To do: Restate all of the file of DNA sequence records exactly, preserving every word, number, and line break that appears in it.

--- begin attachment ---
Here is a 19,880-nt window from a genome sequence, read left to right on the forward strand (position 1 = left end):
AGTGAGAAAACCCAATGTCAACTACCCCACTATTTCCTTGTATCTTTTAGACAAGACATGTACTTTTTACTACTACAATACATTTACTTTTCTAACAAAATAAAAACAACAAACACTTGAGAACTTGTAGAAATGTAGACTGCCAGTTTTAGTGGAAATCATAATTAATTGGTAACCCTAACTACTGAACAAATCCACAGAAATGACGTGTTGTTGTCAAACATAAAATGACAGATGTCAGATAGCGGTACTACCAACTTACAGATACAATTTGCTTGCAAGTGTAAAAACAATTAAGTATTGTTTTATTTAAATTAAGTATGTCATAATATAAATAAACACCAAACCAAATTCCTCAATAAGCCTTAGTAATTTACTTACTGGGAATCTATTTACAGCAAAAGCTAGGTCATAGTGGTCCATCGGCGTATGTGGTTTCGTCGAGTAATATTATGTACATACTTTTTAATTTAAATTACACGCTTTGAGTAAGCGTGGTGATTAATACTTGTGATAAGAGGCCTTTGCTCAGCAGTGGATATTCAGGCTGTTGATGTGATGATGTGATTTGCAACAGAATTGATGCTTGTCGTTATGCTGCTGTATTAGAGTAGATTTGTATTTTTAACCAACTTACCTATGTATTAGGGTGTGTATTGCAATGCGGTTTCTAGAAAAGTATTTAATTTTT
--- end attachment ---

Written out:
Here is a 19,880-nt window from a genome sequence, read left to right on the forward strand (position 1 = left end):
AGTGAGAAAACCCAATGTCAACTACCCCACTATTTCCTTGTATCTTTTAGACAAGACATGTACTTTTTACTACTACAATACATTTACTTTTCTAACAAAATAAAAACAACAAACACTTGAGAACTTGTAGAAATGTAGACTGCCAGTTTTAGTGGAAATCATAATTAATTGGTAACCCTAACTACTGAACAAATCCACAGAAATGACGTGTTGTTGTCAAACATAAAATGACAGATGTCAGATAGCGGTACTACCAACTTACAGATACAATTTGCTTGCAAGTGTAAAAACAATTAAGTATTGTTTTATTTAAATTAAGTATGTCATAATATAAATAAACACCAAACCAAATTCCTCAATAAGCCTTAGTAATTTACTTACTGGGAATCTATTTACAGCAAAAGCTAGGTCATAGTGGTCCATCGGCGTATGTGGTTTCGTCGAGTAATATTATGTACATACTTTTTAATTTAAATTACACGCTTTGAGTAAGCGTGGTGATTAATACTTGTGATAAGAGGCCTTTGCTCAGCAGTGGATATTCAGGCTGTTGATGTGATGATGTGATTTGCAACAGAATTGATGCTTGTCGTTATGCTGCTGTATTAGAGTAGATTTGTATTTTTAACCAACTTACCTATGTATTAGGGTGTGTATTGCAATGCGGTTTCTAGAAAAGTATTTAATTTTT